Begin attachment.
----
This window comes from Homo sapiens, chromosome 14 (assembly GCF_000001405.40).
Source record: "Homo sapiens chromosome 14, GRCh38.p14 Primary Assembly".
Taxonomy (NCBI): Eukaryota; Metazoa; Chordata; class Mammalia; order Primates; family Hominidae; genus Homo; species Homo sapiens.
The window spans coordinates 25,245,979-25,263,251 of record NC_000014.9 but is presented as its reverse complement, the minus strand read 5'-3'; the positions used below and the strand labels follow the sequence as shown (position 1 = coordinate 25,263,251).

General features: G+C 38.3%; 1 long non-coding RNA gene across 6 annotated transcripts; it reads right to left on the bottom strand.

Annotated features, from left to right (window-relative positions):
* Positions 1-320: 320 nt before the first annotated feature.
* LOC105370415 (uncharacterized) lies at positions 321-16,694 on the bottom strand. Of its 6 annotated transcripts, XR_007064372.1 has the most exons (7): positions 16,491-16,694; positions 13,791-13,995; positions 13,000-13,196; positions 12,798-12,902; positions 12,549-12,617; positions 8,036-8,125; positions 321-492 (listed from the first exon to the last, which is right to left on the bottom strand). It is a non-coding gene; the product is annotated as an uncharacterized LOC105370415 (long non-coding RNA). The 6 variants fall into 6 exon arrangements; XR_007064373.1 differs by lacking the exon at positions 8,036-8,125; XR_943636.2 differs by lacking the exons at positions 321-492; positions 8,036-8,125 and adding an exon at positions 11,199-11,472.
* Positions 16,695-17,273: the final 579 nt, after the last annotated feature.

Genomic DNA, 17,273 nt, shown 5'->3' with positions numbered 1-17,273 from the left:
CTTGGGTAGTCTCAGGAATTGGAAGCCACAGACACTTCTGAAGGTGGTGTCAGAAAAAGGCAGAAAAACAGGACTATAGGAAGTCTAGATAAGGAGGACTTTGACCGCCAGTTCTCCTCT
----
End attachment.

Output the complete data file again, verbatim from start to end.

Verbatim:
This window comes from Homo sapiens, chromosome 14 (assembly GCF_000001405.40).
Source record: "Homo sapiens chromosome 14, GRCh38.p14 Primary Assembly".
Taxonomy (NCBI): Eukaryota; Metazoa; Chordata; class Mammalia; order Primates; family Hominidae; genus Homo; species Homo sapiens.
The window spans coordinates 25,245,979-25,263,251 of record NC_000014.9 but is presented as its reverse complement, the minus strand read 5'-3'; the positions used below and the strand labels follow the sequence as shown (position 1 = coordinate 25,263,251).

General features: G+C 38.3%; 1 long non-coding RNA gene across 6 annotated transcripts; it reads right to left on the bottom strand.

Annotated features, from left to right (window-relative positions):
* Positions 1-320: 320 nt before the first annotated feature.
* LOC105370415 (uncharacterized) lies at positions 321-16,694 on the bottom strand. Of its 6 annotated transcripts, XR_007064372.1 has the most exons (7): positions 16,491-16,694; positions 13,791-13,995; positions 13,000-13,196; positions 12,798-12,902; positions 12,549-12,617; positions 8,036-8,125; positions 321-492 (listed from the first exon to the last, which is right to left on the bottom strand). It is a non-coding gene; the product is annotated as an uncharacterized LOC105370415 (long non-coding RNA). The 6 variants fall into 6 exon arrangements; XR_007064373.1 differs by lacking the exon at positions 8,036-8,125; XR_943636.2 differs by lacking the exons at positions 321-492; positions 8,036-8,125 and adding an exon at positions 11,199-11,472.
* Positions 16,695-17,273: the final 579 nt, after the last annotated feature.

Genomic DNA, 17,273 nt, shown 5'->3' with positions numbered 1-17,273 from the left:
CTTGGGTAGTCTCAGGAATTGGAAGCCACAGACACTTCTGAAGGTGGTGTCAGAAAAAGGCAGAAAAACAGGACTATAGGAAGTCTAGATAAGGAGGACTTTGACCGCCAGTTCTCCTCT